From the study of a map, and in consideration of the great expanse of untenanted moorland running in that direction towards the sources of the Clyde, he laid his finger on Cauldstaneslap and two other neighbouring farms, Kingsmuirs and Polintarf. But it was difficult to advance farther. With his rod for a pretext, he vainly visited each of them in turn; nothing was to be seen suspicious about this trinity of moorland settlements. He would have tried to follow Archie, had it been the least possible, but the nature of the land precluded the idea. He did the next best, ensconced himself in a quiet corner, and pursued his movements with a telescope. It was equally in vain, and he soon wearied of his futile vigilance, left the telescope at home, and had almost given the matter up in despair, when, on the twenty-seventh day of his visit, he was suddenly confronted with the person whom he sought. The first Sunday Kirstie had managed to stay away from kirk on some pretext of indisposition, which was more truly modesty; the pleasure of beholding Archie seeming too sacred, too vivid for that public place. On the two following, Frank had himself been absent on some of his excursions among the neighbouring families. It was not until the fourth, accordingly, that Frank had occasion to set eyes on the enchantress. With the first look, all hesitation was over. She came with the Cauldstaneslap party; then she lived at Cauldstaneslap. Here was Archie's secret, here was the woman, and more than that - though I have need here of every manageable attenuation of language - with the first look, he had already entered himself as rival. It was a good deal in pique, it was a little in revenge, it was much in genuine admiration: the devil may decide the proportions! I cannot, and it is very likely that Frank could not.

"Mighty attractive milkmaid," he observed, on the way home.

"Who?" said Archie.

"O, the girl you're looking at - aren't you? Forward there on the road. She came attended by the rustic bard; presumably, therefore, belongs to his exalted family. The single objection! for the four black brothers are awkward customers. If anything were to go wrong, Gib would gibber, and Clem would prove inclement; and Dand fly in danders, and Hob blow up in gobbets. It would be a Helliott of a business!"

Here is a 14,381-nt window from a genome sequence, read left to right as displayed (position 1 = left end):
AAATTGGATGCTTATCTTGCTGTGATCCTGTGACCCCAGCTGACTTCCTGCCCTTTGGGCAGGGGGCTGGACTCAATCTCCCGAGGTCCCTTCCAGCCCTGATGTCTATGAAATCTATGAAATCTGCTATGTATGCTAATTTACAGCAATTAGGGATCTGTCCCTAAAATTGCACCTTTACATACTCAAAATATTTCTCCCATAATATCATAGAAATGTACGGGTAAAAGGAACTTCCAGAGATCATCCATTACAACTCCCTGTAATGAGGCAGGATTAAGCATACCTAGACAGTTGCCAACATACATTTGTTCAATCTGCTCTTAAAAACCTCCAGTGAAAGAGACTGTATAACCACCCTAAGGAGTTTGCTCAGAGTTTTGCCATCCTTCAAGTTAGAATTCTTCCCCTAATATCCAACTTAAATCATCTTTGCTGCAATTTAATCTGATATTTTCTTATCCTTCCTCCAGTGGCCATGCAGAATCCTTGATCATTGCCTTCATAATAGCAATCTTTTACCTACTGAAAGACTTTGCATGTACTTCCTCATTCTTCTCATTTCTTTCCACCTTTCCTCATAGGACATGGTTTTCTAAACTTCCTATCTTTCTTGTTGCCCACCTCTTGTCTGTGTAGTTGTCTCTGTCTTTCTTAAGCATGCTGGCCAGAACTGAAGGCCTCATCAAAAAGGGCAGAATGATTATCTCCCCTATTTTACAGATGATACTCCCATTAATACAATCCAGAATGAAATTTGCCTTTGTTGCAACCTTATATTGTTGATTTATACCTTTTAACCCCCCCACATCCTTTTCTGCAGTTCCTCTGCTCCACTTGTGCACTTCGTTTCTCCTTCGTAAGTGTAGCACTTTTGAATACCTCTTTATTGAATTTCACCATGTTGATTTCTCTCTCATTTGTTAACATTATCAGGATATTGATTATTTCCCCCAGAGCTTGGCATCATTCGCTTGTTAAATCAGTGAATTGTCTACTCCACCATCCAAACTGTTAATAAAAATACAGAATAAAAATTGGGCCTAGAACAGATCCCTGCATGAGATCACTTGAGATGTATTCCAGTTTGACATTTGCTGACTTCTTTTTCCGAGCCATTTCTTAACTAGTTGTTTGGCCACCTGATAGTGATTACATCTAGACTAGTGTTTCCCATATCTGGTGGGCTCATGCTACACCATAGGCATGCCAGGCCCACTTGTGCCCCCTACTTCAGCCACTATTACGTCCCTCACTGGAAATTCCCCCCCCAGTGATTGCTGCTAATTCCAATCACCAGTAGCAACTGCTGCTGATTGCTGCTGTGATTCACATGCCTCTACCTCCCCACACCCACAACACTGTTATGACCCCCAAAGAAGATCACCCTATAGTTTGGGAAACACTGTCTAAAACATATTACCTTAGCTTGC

"Very humorous, I am sure," said Archie.

"Well, I am trying to be so," said Frank. "It's none too easy in this place, and with your solemn society, my dear fellow. But confess that the milkmaid has found favour in your eyes, or resign all claim to be a man of taste."

"It is no matter," returned Archie.

But the other continued to look at him, steadily and quizzically, and his colour slowly rose and deepened under the glance, until not impudence itself could have denied that he was blushing. And at this Archie lost some of his control. He changed his stick from one hand to the other, and - "O, for God's sake, don't be an ass!" he cried.

"Ass? That's the retort delicate without doubt," says Frank. "Beware of the homespun brothers, dear. If they come into the dance, you'll see who's an ass. Think now, if they only applied (say) a quarter as much talent as I have applied to the question of what Mr. Archie does with his evening hours, and why he is so unaffectedly nasty when the subject's touched on - "

"You are touching on it now," interrupted Archie with a wince.

"Thank you. That was all I wanted, an articulate confession," said Frank.

"I beg to remind you - " began Archie.

But he was interrupted in turn. "My dear fellow, don't. It's quite needless. The subject's dead and buried."

And Frank began to talk hastily on other matters, an art in which he was an adept, for it was his gift to be fluent on anything or nothing. But although Archie had the grace or the timidity to suffer him to rattle on, he was by no means done with the subject. When he came home to dinner, he was greeted with a sly demand, how things were looking "Cauldstaneslap ways." Frank took his first glass of port out after dinner to the toast of Kirstie, and later in the evening he returned to the charge again.

Robert Louis Stevenson
Classic Literature Library

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